A complete practical compliance checklist for German businesses
The European Union’s General Data Protection Regulations (GDPR — sometimes referred to as DSGVO in Germany), which will come into effect on May 25, 2018, has been put in place to deal with privacy concerns about the massive volumes of personal data that are being collected, processed, and retained across many use cases, including cloud-native apps and services. The GDPR aims to:
- Minimize the personal data collected by data controllers.
- Ensure that the data is protected by design during processing and storage — whether by the data controllers themselves or by their designated data processors.
- Give data subjects more visibility into and control over their personal data.
The GDPR applies to all organizations that collect personal data on EU residents and the penalties for non-compliance are unprecedented and severe. Business activities can be disrupted while a suspected non-compliance is being investigated, with the relevant Supervisory Authority having the right to prevent an organization from collecting or processing data until the case is resolved. If it is ascertained that the organization failed to prepare for or properly administer GDPR regulations, the fine is up to €10 million or 2% of worldwide annual turnover, whichever is higher. For actual breaches or major compliance failures, the fine can be double, i.e., up to €20 million or 4% of annual turnover.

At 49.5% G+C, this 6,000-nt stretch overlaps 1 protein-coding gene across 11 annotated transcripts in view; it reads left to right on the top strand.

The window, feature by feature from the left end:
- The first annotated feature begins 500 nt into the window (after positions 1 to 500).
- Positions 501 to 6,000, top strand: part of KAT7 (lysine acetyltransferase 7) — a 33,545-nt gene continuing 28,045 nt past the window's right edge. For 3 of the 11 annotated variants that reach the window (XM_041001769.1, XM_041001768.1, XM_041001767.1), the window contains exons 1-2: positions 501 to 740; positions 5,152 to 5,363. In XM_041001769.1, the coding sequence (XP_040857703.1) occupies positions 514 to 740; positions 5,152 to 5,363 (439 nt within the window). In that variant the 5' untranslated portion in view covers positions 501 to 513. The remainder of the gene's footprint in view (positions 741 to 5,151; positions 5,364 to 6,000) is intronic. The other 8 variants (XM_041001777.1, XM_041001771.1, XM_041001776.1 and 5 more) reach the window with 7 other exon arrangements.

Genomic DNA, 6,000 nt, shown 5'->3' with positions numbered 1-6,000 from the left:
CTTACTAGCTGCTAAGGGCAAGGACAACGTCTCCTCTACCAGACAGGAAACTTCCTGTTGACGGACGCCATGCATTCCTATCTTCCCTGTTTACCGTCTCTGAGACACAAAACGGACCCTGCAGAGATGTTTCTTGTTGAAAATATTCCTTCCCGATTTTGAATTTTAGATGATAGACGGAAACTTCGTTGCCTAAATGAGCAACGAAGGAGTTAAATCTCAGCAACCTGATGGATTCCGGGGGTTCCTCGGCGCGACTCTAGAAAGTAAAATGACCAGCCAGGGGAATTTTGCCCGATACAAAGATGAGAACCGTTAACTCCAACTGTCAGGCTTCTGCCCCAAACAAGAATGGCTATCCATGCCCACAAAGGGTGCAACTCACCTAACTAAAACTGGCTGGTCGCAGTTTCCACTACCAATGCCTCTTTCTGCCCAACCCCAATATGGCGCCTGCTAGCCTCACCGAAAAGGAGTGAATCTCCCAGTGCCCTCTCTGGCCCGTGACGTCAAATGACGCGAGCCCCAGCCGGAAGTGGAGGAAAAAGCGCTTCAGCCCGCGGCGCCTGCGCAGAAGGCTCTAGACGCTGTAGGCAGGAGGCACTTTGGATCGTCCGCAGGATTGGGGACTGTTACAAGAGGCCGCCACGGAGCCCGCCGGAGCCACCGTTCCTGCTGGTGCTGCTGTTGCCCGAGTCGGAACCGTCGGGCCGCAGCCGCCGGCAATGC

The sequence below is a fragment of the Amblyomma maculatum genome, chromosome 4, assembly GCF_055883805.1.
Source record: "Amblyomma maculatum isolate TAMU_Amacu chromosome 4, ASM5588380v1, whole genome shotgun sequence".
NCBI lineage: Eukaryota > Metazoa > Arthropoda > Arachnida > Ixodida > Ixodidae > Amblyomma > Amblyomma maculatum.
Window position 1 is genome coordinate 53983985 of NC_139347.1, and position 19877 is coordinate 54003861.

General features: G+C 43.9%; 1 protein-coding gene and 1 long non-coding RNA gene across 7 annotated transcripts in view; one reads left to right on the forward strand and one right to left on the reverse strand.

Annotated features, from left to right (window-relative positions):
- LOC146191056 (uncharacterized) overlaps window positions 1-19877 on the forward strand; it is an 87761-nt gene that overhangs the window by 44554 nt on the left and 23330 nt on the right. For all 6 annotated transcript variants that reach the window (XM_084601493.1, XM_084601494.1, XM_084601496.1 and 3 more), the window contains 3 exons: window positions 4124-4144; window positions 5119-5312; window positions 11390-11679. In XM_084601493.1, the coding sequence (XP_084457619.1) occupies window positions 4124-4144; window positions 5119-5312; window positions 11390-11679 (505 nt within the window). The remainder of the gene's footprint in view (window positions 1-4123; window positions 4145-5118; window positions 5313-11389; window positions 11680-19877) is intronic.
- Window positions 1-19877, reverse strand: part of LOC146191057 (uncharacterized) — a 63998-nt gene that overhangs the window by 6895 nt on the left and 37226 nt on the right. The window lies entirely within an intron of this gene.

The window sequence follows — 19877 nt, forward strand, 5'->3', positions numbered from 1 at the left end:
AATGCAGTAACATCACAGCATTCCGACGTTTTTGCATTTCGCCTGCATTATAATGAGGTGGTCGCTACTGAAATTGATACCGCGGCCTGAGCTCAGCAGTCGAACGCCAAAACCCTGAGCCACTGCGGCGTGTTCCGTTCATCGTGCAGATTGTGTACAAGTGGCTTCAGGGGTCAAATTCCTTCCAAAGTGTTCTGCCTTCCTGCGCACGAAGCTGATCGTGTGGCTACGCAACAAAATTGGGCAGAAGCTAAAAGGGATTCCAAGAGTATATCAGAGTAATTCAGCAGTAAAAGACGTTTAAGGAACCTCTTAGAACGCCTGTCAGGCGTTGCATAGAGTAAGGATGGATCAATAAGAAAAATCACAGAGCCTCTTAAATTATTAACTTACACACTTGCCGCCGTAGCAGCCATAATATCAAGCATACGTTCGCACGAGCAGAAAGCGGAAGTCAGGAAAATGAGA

As companies scramble to get ready for GDPR, those responsible for data protection must not only understand the GDPR requirements, but also the supplemental rules enacted by the EU member state in which they conduct their business. The areas in which the GDPR permits EU member states to align GDPR regulations with national law are: employee privacy, secondary data uses, data protection officers, privacy class action litigation, health and medical data, algorithmic decision-making, research & statistical processing, and evidentiary privileges.
In this white paper, we provide essential background information and guidelines for companies whose main or only place of business is in Germany, so that they can become and stay GDPR-compliant.
The Key Principles that Underlie the GDPR
The GDPR is a comprehensive collection of regulations — with 11 chapters, 99 articles, and 173 recitals that aim to strengthen and harmonize across the EU how personal data is protected during collection, processing and storage. Understanding the following fundamental principles will give you a good grasp of what the GDPR means for your organization:
- Data privacy by design and by default: Organizations must implement state-of-the-art technologies and policies that embed protection of privacy into all processes that collect, process and retain personal data. All the default options have to be the ones that provide the highest data privacy level. User consent to collect personal data must be, at a minimum, unambiguous and, in the case of more sensitive types of data, explicit.
- Data minimization: Although data minimization is related to data privacy by design, it is also an important principle in its own right. The GDPR expects organizations to restrict data collection to the minimum necessary to achieve well-defined business objectives.